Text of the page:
Impaired “Epigenetic Landscape” Hallmark of Alzheimer’s : Study
Alzheimer’s Disease (AD) is the most common cause of dementia in the elderly. A complex interaction between genetic and environmental factors likely contributes to the molecular processes that drive AD.
Although genetic variation in specific genes increases the risk of AD, age is the strongest known risk factor. How molecular processes of aging predispose to AD, or become deregulated in AD, remains to be understood.
It is seen in animal models, that epigenetic marks such as histone acetylation are associated with learning and age-related memory decline. Histone acetylation is reduced at memory genes in mouse models for AD, and treatments with nonselective histone deacetylase inhibitors aiming to reverse loss of acetylation have shown promising results in restoring synaptic and cognitive plasticity in mouse models of AD.
Among the histone acetylation marks, H4K16ac is a key modification because it regulates chromatin compaction, gene expression, stress responses and DNA damage repair. In model organisms, modulators of H4K16ac play a role in whole organism aging and cellular senescence. Also, senescent cells display H4K16ac enrichment over promoter regions of expressed genes.
Therefore, the scientists at the Perelman School of Medicine at the University of Pennsylvania hypothesized that epigenetic regulation by H4K16ac may be involved in aging of the human brain and perhaps in the progression of AD.
They therefore profiled the epigenomic landscape of AD brains, specifically in one of the regions affected early in AD, the lateral temporal lobe. They compared these to both younger and elderly cognitively normal control subjects. The team described the genome-wide enrichment of a chemical modification of histone proteins that regulates the compaction of chromosomes in the nucleus (called acetylation of lysine 16 on histone H4, or H4K16ac for short).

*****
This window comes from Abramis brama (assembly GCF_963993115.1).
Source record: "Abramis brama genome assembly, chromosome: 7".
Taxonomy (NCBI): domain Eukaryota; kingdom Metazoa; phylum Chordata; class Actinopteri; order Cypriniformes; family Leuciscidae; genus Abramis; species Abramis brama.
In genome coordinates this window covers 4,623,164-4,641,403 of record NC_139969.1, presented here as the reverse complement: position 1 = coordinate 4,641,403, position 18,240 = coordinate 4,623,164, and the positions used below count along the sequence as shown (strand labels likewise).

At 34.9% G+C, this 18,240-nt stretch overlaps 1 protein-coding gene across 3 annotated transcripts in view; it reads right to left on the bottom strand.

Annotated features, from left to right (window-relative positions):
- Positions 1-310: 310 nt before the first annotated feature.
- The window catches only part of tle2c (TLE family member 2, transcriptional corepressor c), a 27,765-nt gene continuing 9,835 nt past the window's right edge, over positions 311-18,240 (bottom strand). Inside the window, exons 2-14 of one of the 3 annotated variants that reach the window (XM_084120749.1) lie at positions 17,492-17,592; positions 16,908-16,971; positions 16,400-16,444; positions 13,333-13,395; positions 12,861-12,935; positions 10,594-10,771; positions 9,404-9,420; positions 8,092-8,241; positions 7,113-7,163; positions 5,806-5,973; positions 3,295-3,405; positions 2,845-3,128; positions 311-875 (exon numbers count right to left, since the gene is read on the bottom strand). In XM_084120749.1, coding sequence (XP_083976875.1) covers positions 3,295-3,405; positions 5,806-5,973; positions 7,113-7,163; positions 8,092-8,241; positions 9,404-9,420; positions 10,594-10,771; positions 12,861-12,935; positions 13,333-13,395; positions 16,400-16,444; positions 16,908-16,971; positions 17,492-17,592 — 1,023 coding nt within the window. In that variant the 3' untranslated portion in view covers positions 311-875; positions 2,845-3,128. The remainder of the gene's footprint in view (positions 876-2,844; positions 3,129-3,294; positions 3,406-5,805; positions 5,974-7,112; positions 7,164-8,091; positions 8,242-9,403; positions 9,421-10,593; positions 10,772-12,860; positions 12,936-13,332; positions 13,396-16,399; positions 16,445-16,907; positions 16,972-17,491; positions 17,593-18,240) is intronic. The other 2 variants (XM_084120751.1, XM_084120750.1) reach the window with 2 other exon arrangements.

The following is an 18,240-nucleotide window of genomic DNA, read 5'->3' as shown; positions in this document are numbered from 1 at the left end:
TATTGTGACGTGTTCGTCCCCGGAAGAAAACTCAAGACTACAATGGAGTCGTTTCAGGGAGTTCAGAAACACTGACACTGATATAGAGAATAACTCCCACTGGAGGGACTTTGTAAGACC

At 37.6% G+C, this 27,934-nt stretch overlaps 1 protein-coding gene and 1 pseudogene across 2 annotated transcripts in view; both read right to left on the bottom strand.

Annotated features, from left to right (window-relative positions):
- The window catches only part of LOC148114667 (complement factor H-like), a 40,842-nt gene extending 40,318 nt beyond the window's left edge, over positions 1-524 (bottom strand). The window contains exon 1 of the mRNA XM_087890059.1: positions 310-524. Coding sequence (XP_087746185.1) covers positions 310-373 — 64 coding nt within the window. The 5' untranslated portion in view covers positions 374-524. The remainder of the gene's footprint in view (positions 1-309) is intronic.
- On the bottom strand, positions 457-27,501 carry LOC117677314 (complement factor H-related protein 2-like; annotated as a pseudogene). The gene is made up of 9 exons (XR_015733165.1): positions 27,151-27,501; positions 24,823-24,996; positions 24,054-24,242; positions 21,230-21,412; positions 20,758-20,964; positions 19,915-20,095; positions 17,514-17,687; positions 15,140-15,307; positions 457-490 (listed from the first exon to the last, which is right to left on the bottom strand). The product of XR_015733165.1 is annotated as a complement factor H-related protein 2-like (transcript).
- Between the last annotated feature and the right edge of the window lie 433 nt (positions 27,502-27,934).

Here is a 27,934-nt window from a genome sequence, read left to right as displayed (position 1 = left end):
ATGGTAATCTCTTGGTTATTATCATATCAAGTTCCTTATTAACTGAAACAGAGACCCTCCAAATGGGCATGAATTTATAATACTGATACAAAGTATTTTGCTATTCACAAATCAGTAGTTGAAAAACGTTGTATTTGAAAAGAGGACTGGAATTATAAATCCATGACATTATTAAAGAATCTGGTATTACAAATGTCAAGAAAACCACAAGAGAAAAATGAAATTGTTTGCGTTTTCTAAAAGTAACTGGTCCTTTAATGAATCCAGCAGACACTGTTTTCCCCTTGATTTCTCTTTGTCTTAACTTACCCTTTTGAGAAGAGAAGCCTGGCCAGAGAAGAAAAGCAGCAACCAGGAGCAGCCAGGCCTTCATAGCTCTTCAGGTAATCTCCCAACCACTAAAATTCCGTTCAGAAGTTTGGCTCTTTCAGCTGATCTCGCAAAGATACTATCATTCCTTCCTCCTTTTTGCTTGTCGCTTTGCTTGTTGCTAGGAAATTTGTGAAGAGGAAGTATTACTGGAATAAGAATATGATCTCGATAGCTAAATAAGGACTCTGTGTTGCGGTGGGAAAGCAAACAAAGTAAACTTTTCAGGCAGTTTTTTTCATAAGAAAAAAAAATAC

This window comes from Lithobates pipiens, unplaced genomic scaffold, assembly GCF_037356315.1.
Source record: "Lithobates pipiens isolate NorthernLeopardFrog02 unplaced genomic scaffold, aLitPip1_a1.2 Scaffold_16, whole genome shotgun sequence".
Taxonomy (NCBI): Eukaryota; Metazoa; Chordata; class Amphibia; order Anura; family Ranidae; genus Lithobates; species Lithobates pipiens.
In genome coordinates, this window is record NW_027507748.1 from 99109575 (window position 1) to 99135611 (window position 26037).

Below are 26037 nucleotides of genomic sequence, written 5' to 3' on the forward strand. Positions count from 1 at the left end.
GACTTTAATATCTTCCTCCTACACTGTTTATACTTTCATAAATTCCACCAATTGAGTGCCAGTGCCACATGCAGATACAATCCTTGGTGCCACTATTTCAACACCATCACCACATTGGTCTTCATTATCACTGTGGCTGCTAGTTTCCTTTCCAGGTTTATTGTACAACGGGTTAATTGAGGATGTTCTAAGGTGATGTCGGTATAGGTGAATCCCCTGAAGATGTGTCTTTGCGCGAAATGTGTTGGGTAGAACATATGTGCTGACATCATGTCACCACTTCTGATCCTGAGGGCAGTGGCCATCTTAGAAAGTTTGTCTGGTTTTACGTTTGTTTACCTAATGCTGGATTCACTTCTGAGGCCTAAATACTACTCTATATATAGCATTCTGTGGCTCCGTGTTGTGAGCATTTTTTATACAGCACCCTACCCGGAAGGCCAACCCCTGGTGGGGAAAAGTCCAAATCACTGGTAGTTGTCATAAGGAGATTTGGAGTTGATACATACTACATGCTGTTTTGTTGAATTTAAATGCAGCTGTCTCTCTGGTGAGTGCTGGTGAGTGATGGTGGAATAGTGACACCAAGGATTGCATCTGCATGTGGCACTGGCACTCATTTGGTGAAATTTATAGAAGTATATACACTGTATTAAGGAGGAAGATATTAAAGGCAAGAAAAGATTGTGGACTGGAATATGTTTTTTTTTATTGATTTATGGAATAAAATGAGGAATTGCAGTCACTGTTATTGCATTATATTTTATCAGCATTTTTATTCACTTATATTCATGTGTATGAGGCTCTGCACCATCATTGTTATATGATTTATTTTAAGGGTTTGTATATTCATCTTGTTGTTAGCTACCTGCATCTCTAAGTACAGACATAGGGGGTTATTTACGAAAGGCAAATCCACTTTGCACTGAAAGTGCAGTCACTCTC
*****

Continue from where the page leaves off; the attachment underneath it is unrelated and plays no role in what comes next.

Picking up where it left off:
“This is the first time that we have been able to look at these relationships in human tissue by using donated postmortem brain tissue from the Penn Brain Bank,” said Shelley Berger, PhD, a professor of Cell and Developmental Biology in the Perelman School of Medicine and a professor of Biology in the School of Arts and Sciences. “Our results establish the basis for an epigenetic link between aging and Alzheimer’s disease.”
A three-way comparison of younger, older, and AD brain tissue revealed a specific class of H4K16ac changes in AD compared to normal age-established changes in the brain. This finding indicates that certain normal aging changes in the epigenome may actually protect against AD and when these goes awry, a person may become predisposed to AD.
“These analyses point to a new model of Alzheimer’s disease. Specifically it appears that AD is not simply an advanced state of normal aging, but rather dysregulated aging that may induce disease-specific changes to the structure of chromatin – the combination of histone proteins and DNA.” said first author Raffaella Nativio, PhD, a postdoctoral fellow in Berger’s lab.
The team next hopes to discover the physiological changes that cause the decrease of H4K16ac specifically in AD brains, but not in normal-aged brains.